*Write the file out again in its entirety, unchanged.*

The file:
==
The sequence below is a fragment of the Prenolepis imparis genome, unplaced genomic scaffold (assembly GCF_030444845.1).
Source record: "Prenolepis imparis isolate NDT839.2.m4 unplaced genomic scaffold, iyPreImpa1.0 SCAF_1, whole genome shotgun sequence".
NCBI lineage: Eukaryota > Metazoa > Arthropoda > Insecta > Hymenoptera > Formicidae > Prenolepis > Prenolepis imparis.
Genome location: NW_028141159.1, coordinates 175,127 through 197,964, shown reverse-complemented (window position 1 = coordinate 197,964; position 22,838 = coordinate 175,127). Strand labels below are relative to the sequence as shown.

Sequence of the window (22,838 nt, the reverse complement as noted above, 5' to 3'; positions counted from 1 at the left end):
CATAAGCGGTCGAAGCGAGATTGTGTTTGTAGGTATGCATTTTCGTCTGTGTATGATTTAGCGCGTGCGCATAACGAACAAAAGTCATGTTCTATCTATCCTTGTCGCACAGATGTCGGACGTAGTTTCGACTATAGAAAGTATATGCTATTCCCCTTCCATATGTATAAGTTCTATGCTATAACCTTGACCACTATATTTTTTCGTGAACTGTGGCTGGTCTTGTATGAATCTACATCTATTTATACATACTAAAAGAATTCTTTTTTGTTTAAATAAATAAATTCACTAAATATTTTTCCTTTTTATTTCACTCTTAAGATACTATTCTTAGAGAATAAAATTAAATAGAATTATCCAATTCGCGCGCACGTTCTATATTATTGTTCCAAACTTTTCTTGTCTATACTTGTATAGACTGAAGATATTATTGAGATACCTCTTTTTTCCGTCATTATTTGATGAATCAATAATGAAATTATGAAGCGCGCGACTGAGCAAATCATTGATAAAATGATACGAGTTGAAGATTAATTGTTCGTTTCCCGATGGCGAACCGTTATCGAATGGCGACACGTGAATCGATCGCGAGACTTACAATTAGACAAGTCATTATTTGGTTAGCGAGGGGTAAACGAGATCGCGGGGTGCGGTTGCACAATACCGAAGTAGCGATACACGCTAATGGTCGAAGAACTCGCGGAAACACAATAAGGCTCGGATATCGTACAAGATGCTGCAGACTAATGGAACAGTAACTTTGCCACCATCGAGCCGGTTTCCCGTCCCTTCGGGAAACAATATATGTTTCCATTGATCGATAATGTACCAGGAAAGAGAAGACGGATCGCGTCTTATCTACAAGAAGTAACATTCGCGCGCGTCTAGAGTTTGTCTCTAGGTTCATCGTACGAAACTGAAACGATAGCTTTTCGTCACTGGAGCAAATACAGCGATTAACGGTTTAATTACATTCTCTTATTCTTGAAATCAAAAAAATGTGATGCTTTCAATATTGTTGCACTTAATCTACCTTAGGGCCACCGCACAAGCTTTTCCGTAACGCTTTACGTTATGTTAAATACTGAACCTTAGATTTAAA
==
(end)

The sequence below is a fragment of the Prenolepis imparis genome, unplaced genomic scaffold (assembly GCF_030444845.1).
Source record: "Prenolepis imparis isolate NDT839.2.m4 unplaced genomic scaffold, iyPreImpa1.0 SCAF_1, whole genome shotgun sequence".
NCBI lineage: Eukaryota > Metazoa > Arthropoda > Insecta > Hymenoptera > Formicidae > Prenolepis > Prenolepis imparis.
Genome location: NW_028141159.1, coordinates 175,127 through 197,964, shown reverse-complemented (window position 1 = coordinate 197,964; position 22,838 = coordinate 175,127). Strand labels below are relative to the sequence as shown.

Sequence of the window (22,838 nt, the reverse complement as noted above, 5' to 3'; positions counted from 1 at the left end):
CATAAGCGGTCGAAGCGAGATTGTGTTTGTAGGTATGCATTTTCGTCTGTGTATGATTTAGCGCGTGCGCATAACGAACAAAAGTCATGTTCTATCTATCCTTGTCGCACAGATGTCGGACGTAGTTTCGACTATAGAAAGTATATGCTATTCCCCTTCCATATGTATAAGTTCTATGCTATAACCTTGACCACTATATTTTTTCGTGAACTGTGGCTGGTCTTGTATGAATCTACATCTATTTATACATACTAAAAGAATTCTTTTTTGTTTAAATAAATAAATTCACTAAATATTTTTCCTTTTTATTTCACTCTTAAGATACTATTCTTAGAGAATAAAATTAAATAGAATTATCCAATTCGCGCGCACGTTCTATATTATTGTTCCAAACTTTTCTTGTCTATACTTGTATAGACTGAAGATATTATTGAGATACCTCTTTTTTCCGTCATTATTTGATGAATCAATAATGAAATTATGAAGCGCGCGACTGAGCAAATCATTGATAAAATGATACGAGTTGAAGATTAATTGTTCGTTTCCCGATGGCGAACCGTTATCGAATGGCGACACGTGAATCGATCGCGAGACTTACAATTAGACAAGTCATTATTTGGTTAGCGAGGGGTAAACGAGATCGCGGGGTGCGGTTGCACAATACCGAAGTAGCGATACACGCTAATGGTCGAAGAACTCGCGGAAACACAATAAGGCTCGGATATCGTACAAGATGCTGCAGACTAATGGAACAGTAACTTTGCCACCATCGAGCCGGTTTCCCGTCCCTTCGGGAAACAATATATGTTTCCATTGATCGATAATGTACCAGGAAAGAGAAGACGGATCGCGTCTTATCTACAAGAAGTAACATTCGCGCGCGTCTAGAGTTTGTCTCTAGGTTCATCGTACGAAACTGAAACGATAGCTTTTCGTCACTGGAGCAAATACAGCGATTAACGGTTTAATTACATTCTCTTATTCTTGAAATCAAAAAAATGTGATGCTTTCAATATTGTTGCACTTAATCTACCTTAGGGCCACCGCACAAGCTTTTCCGTAACGCTTTACGTTATGTTAAATACTGAACCTTAGATTTAAA